The Cape Bird Club

Background information.

This is a working partnership between the City of Cape Town and the Cape Bird Club.

Contact the Conservation Manager Erica Essig  office 021 396 4281.

Emergency phone number - 083 499 1717.

The Cape Bird Club was left a bequest by Julie te Groen to enhance the biodiversity of the environment at Strandfontein. This bequest is administered by a committee of members from the Club.

  • In July 2012 - Erica Essig was appointed to manage Strandfontein.

  • In December 2008 - Victoria Day was appointed to manage Strandfontein. Victoria was transferred to Tygerberg Nature Reserve at the begining of 2012.

  • In October 2007 - Eben Olderwagen was appointed to manage Strandfontein. Eben resigned in November 2008.
    See the
    short introduction to Eben.

  • In April 2007 - Johan Coetzer was appointed as the Student Conservation Officer assisting with the management at Strandfontein. He was based at Rondevlei and Zeekoevlei from December 2006. This is Johans practical year of his National Diploma in Nature Conservation.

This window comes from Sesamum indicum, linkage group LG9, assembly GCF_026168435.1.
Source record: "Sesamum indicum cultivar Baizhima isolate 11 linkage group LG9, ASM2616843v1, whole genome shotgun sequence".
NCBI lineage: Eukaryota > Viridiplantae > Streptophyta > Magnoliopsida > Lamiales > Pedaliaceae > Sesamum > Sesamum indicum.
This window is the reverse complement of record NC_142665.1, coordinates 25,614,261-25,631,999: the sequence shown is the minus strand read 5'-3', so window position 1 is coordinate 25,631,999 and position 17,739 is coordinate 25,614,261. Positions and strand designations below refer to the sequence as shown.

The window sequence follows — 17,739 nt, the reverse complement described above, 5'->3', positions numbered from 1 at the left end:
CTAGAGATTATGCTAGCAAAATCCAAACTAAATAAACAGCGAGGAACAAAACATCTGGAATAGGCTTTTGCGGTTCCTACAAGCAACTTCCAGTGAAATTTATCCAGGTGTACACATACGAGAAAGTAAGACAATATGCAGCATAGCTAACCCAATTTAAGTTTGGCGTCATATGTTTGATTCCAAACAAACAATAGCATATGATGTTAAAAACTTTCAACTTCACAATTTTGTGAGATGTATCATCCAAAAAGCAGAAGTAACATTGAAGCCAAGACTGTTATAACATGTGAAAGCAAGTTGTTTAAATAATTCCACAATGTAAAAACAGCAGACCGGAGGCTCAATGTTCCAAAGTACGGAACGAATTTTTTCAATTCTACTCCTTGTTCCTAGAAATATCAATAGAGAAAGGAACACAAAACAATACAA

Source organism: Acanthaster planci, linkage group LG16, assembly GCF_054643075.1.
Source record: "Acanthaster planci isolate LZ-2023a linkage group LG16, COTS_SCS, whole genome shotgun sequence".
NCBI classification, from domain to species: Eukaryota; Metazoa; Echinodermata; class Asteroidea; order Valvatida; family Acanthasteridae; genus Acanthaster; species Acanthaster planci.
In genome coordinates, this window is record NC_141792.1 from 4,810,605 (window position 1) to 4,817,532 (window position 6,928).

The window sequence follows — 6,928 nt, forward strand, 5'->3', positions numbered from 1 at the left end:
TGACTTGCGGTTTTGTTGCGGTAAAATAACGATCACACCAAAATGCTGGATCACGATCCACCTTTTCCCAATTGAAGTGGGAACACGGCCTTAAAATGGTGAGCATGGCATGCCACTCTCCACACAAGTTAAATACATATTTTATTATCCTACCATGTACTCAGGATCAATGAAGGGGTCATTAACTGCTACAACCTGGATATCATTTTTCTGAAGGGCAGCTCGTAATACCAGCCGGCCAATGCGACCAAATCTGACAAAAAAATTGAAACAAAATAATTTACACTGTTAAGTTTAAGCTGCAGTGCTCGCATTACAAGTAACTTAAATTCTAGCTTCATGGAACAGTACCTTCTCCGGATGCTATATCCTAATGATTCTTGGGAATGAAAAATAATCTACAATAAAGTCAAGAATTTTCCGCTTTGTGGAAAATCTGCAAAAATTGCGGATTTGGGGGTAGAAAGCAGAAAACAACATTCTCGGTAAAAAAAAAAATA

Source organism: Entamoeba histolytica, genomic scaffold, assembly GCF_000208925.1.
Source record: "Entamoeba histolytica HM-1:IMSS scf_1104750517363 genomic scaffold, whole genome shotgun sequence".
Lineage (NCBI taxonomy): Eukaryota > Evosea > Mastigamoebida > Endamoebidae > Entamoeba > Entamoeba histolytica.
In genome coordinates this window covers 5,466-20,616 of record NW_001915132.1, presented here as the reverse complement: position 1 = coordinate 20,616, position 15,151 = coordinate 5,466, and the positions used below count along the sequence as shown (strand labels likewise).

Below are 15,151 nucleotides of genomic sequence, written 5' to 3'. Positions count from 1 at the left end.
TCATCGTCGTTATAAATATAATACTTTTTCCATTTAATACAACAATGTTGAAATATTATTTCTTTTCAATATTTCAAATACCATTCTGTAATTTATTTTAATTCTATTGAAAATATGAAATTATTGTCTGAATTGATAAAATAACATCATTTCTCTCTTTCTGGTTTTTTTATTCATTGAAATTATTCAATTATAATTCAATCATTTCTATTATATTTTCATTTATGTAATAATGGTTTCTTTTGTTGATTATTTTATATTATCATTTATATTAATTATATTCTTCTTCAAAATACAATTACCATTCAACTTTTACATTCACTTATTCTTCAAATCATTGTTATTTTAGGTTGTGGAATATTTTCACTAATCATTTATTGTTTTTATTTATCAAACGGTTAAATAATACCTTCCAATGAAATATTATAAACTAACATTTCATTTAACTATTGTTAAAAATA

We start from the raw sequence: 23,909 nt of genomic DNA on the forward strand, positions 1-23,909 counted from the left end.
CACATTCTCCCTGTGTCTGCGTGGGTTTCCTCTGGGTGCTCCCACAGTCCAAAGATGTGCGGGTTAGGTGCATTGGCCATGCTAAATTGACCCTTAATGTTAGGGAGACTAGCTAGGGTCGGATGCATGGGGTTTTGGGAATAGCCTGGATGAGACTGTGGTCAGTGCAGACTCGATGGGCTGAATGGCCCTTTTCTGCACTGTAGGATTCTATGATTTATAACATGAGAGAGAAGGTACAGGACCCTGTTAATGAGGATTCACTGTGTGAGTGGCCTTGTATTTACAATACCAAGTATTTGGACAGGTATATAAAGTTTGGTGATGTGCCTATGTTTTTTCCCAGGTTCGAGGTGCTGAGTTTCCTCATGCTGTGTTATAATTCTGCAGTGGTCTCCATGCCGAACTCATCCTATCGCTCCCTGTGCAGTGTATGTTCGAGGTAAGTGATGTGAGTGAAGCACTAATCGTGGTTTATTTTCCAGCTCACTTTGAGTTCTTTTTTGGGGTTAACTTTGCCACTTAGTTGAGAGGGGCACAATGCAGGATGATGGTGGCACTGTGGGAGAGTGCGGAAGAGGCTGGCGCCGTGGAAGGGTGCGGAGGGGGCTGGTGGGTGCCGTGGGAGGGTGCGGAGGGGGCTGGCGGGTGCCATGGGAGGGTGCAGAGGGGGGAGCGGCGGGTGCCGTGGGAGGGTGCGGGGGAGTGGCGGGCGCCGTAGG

See a
    short introduction to Johan.

  • In January 2006 - Morne Carstens was appointed the Conservation Manager at Strandfontein. Morne resigned in August 2007.

  • In January 2004 - Jeremy Keyser a qualified Nature Conservation Manager was appointed to undertake the brief of the bequest. Jeremy resigned at the end of January 2005. 

  • In 2003 -  Linden Rhoder was given a short contract. He did an excellent job of clearing the exotic vegetation which had grown up along some of the roads around the pans. He has been appointed to the nearby Wolfgat Nature Reserve.

The Cape Bird Club has been active at Strandfontein for more than 50 years monitoring and recording bird species and numbers on a regular basis. Strandfontein is recognised a prime birding destination in Southern Africa.

To date 200 bird species have been recorded, 11 of these are Red Data Species.
It is a very important site for for the breeding of Caspian Terns as well as for Greater Flamingo, Cape Cormorant, terns and ducks.
The mudflats and shorelines are of importance for the breeding, foraging and roosting of resident and migratory waders.

photograph by Morne Carstens

S3 pan island in April 2006.


Top of page  Back  Home